The Value of a Fly
North American Sportsman
Vol. 1, Issue 2
By Emily Whitlock
I vividly remember the fishing experience that led to my first fly-tying lesson. Dave had just begun to teach me to fly fish. I had mastered the Duncan loop, I knew about tippets and backing and I could cast 40 feet with some accuracy. I was feeling pretty good about things, and so was Dave. He invited me to one of his favorite trout streams, a tiny spring-fed creek which made its way through the limestone crevices of the Ozarks of southern Missouri. Dave said the fish were so big they hardly had room to turn around in the narrow stream. I was excited.
I'll never forget my first view of those big rainbows cruising from hole to hole, accelerating through the crystal shallows to the safety of the darker water. The images were coming off and glowing in the shafts of sunlight. I was beginning to understand some of the intangible benefits of fly fishing. I couldn't wait to get a fly on the water, and then I saw them rising up and around the stream, a beginner's nightmare...TREES! Their branches were everywhere my backcast wanted to be.
To make things even harder, the trout were taking only the smallest of the flies we had with us, 16-20 dryflies and nymphs. My finesse when setting the hook was non-existent, much like my very fine 7X tippet seemed to be. So I spent the day mostly losing flies in front of me to the hungry trout and behind me to the even hungrier foliage. I could see that my ever-patient Dave was beginning to grit his teeth as I added to the property value of the area by decorating it with Dave Whitlock originals. In fact he mentioned, more than once, that he ought to be catching all of this on film. At least then he'd have shots for a slide program that he could call "Getting Started Fly Fishing - Before and After." Obviously, I was prime material for the first half of the presentation.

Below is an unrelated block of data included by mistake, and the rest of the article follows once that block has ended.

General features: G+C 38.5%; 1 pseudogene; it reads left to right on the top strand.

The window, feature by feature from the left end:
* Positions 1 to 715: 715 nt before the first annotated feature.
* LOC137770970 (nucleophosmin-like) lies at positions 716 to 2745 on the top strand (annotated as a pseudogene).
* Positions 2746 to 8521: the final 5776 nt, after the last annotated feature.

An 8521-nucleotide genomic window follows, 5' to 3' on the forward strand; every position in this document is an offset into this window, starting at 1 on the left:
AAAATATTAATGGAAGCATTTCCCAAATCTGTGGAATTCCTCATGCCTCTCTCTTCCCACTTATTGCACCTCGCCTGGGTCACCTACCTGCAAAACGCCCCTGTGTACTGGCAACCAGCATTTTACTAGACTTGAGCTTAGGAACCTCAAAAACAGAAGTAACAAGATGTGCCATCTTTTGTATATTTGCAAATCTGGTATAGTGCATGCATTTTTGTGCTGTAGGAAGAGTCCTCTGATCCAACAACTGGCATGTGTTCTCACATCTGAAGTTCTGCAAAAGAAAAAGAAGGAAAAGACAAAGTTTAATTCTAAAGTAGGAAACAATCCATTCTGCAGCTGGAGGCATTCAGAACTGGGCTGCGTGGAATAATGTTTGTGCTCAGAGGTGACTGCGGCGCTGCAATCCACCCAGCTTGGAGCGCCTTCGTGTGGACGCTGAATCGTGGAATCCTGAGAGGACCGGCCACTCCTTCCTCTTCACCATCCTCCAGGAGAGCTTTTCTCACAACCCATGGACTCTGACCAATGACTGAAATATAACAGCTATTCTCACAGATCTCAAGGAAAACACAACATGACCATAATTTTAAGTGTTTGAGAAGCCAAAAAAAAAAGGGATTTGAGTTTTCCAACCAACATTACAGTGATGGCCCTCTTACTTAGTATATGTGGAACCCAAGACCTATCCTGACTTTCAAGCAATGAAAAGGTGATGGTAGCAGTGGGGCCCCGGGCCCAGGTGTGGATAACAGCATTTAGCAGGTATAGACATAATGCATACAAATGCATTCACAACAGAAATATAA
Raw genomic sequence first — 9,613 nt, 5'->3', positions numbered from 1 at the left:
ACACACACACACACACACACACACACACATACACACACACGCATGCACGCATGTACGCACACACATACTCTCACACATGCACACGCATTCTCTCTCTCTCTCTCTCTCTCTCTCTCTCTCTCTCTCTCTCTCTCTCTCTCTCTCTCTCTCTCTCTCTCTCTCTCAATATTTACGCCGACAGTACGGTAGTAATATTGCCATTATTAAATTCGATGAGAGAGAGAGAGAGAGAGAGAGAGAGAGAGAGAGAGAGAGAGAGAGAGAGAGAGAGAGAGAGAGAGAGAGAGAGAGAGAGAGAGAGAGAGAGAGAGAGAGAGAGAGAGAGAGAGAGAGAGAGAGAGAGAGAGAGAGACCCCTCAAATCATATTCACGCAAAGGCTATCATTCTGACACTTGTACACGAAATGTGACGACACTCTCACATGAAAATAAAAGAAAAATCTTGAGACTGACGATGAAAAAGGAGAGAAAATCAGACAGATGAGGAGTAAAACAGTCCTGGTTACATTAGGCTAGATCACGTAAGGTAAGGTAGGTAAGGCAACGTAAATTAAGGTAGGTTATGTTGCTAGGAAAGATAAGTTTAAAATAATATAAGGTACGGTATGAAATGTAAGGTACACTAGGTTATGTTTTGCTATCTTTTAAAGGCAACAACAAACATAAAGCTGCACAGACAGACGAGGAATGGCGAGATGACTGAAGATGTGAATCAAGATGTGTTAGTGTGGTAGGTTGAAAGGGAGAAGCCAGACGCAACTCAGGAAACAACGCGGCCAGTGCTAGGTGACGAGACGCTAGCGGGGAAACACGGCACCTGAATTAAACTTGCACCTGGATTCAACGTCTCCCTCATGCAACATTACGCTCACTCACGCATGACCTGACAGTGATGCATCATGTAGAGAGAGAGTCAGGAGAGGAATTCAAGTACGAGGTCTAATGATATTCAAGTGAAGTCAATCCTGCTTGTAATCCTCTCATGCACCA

That evening, after the long drive back through the twilight, Dave took off his vest and looked into his fly box. It was almost empty, and I was the only one fishing that day! He said, "That's it. Come here and sit down." I figured he was going to tell me that at least we could still jog and bird watch together, since the fly fishing hadn't worked out.
But instead he sat me down at his fly tying desk where I began to work with bits of fur, tiny feathers, spools of thread and Dave's patient instructions. Eventually several of the flies that I had left hung on branches, logs, rocks, and fish began to appear in front of me in the vise.
The glue was barely dry on my last fly when Dave asked me to go fishing again. This time it was different. I noticed that after putting in the time and effort to tie my own flies, I had more respect for the value of each one. I was more careful with my backcast and more patient with my hook sets. I spent more time fishing and less time quarreling with the trees and re-rigging my tackle. My flies stayed on my line and I caught more fish!
That's when I started to understand why Dave was so intent on teaching me both sides of this wonderful sport. What a rush to catch a wild fish on a fly you've tied yourself, to reel that gleaming jewel in, to be able to touch it, admire its beauty up close, thank it for the thrill and then set it free.
Dave still ties more of our flies because he's so good at it. But I keep learning and enjoying what he calls "the other half of fly fishing."
Article courtesy of Dave & Emily Whitlock - Fly Fishing with Dave and Emily Whitlock in the Oklahoma Ozarks